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Occupational Exposure Banding

Only a small fraction of the chemicals in commercial use have occupational exposure limits (OELs). OELs provide specific guidance on how much of a chemical a worker can be exposed to over a period of time. They are developed by authoritative organizations like NIOSH to prevent adverse health effects from workplace exposures.

Without an OEL, it can be challenging for employers and occupational safety and health professionals to determine the best way to protect workers from harmful exposure to chemicals. For chemicals that lack OELs, occupational safety and health professionals can use the NIOSH occupational exposure banding process. It allows users to quickly and accurately assign chemicals into specific categories (bands). Management can then make timely decisions based on the best available scientific information.

NIOSH Occupational Exposure Banding Report
cover of the NIOSH Occupational Exposure Banding Process for Chemical Risk Management technical report
NIOSH Occupational Exposure Banding E-Tool
the exposure banding e-tool displayed on a tablet


Users apply hazard-based data (such as studies on human health effects or toxicology studies) to calculate which of five “bands” is appropriate. Bands are based on a chemical’s toxicological potency and the adverse health effects associated with exposure to the chemical. Each occupational exposure band (OEB), A-E, has an exposure limit range. Users can band a chemical manually using the NIOSH technical document or the occupational exposure banding e-Tool.

The NIOSH occupational exposure banding process uses a three-tiered approach. This allows a variety of people to use the exposure banding process in many different situations. The appropriate tier to use for a specific banding situation depends on the quantity and quality of the available data. The training and expertise of the user also factors in.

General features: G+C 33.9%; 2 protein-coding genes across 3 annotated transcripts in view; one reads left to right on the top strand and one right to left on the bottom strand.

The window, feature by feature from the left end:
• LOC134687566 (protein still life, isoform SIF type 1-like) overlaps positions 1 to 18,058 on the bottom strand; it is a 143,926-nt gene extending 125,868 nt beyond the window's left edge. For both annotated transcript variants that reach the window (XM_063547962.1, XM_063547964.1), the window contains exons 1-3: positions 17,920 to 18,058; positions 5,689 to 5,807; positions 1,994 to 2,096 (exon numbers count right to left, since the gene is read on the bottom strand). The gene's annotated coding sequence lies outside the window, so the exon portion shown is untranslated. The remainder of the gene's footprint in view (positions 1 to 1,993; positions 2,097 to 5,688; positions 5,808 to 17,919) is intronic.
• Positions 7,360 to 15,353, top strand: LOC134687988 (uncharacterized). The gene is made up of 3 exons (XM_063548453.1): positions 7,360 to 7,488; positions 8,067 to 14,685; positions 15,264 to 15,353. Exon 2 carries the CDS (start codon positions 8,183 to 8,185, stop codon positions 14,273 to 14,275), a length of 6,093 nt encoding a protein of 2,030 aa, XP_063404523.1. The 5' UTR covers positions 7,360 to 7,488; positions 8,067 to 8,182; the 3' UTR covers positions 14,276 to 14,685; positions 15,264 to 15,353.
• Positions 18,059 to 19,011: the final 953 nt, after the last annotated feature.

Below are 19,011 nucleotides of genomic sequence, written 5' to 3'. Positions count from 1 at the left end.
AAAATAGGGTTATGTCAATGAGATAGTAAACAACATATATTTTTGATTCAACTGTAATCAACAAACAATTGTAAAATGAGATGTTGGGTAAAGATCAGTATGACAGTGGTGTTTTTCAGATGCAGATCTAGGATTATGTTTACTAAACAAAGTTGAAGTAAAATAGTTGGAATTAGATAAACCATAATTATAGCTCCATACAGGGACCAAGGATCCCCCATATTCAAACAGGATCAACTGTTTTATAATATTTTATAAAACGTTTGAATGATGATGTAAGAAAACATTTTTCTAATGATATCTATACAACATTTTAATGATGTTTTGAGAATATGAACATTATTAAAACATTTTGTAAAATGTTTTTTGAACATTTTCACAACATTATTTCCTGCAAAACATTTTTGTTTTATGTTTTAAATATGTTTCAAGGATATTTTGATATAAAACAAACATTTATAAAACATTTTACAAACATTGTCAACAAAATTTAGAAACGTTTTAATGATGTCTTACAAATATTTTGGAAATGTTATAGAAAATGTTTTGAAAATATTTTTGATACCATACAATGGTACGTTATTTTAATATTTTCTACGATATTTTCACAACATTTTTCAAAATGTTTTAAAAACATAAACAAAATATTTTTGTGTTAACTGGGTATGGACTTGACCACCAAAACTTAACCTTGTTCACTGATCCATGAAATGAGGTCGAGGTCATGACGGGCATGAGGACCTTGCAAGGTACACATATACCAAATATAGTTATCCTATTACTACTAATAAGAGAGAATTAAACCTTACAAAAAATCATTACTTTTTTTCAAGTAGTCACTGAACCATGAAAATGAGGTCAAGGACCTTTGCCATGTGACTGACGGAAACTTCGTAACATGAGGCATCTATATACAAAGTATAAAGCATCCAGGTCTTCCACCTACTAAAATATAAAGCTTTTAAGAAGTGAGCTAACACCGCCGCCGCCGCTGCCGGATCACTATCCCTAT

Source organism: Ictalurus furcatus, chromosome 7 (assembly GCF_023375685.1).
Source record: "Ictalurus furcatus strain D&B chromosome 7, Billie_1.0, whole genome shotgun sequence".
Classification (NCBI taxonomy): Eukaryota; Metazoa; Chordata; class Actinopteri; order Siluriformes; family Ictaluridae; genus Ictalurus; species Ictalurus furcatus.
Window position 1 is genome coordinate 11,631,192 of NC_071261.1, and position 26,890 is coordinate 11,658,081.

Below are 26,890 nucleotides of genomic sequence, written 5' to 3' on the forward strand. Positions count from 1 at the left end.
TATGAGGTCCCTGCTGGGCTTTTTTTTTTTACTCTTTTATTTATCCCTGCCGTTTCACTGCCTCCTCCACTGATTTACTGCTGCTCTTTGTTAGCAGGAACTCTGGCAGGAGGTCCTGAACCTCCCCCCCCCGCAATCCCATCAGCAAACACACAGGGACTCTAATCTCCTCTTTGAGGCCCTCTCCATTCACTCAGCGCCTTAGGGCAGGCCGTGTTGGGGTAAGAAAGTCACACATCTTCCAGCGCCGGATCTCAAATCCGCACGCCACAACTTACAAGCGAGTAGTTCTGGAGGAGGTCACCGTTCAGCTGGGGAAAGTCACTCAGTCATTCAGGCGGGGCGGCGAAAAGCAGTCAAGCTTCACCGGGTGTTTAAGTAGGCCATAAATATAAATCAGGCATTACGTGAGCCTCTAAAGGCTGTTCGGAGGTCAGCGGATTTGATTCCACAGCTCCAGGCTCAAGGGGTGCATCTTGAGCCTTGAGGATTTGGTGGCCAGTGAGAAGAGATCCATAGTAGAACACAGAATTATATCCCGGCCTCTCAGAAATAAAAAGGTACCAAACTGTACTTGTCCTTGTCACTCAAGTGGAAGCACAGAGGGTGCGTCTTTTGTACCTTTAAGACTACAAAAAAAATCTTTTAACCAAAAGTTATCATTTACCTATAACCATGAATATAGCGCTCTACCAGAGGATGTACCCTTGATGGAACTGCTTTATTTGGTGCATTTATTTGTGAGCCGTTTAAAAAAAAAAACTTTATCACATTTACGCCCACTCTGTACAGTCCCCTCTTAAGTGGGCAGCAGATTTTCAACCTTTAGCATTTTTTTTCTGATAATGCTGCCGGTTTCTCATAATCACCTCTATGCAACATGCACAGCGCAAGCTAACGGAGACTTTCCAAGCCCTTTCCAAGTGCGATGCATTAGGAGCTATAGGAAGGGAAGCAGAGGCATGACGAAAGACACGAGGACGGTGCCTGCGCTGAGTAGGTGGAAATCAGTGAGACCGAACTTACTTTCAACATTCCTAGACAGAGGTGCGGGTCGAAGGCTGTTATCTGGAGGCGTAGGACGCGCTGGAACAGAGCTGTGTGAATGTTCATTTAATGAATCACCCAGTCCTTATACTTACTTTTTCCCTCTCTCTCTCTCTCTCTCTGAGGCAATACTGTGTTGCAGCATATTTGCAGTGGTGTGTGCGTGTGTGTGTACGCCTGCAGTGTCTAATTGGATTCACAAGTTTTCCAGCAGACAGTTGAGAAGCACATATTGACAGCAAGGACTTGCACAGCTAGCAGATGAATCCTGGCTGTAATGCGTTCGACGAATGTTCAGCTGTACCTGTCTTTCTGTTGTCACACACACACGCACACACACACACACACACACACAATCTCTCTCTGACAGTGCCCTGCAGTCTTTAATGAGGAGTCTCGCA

• Tier 1 requires relatively little information and only modest specialized training. It provides a quick summary of the most important health effects associated with exposure to the chemical of interest. Users can quickly identify extremely toxic chemicals that should be considered for substitution or elimination.
  • Tier 2 requires the user to examine publicly available databases and extract relevant toxicological data. This information is entered into a banding algorithm.
  • Tier 3 employs expert judgment to critically evaluate experimental data and discern toxicological outcomes.

After completing the OEB process, users must determine a way to measure whether workplace exposures fall within that range. They must also decide what controls to put in place if the results exceed the limit. OEBs can also be used alongside control banding.


Lauralynn Taylor McKernan, ScD, CIH, explains the NIOSH occupational exposure banding methodology and the impact it could have on the occupational safety and health field.


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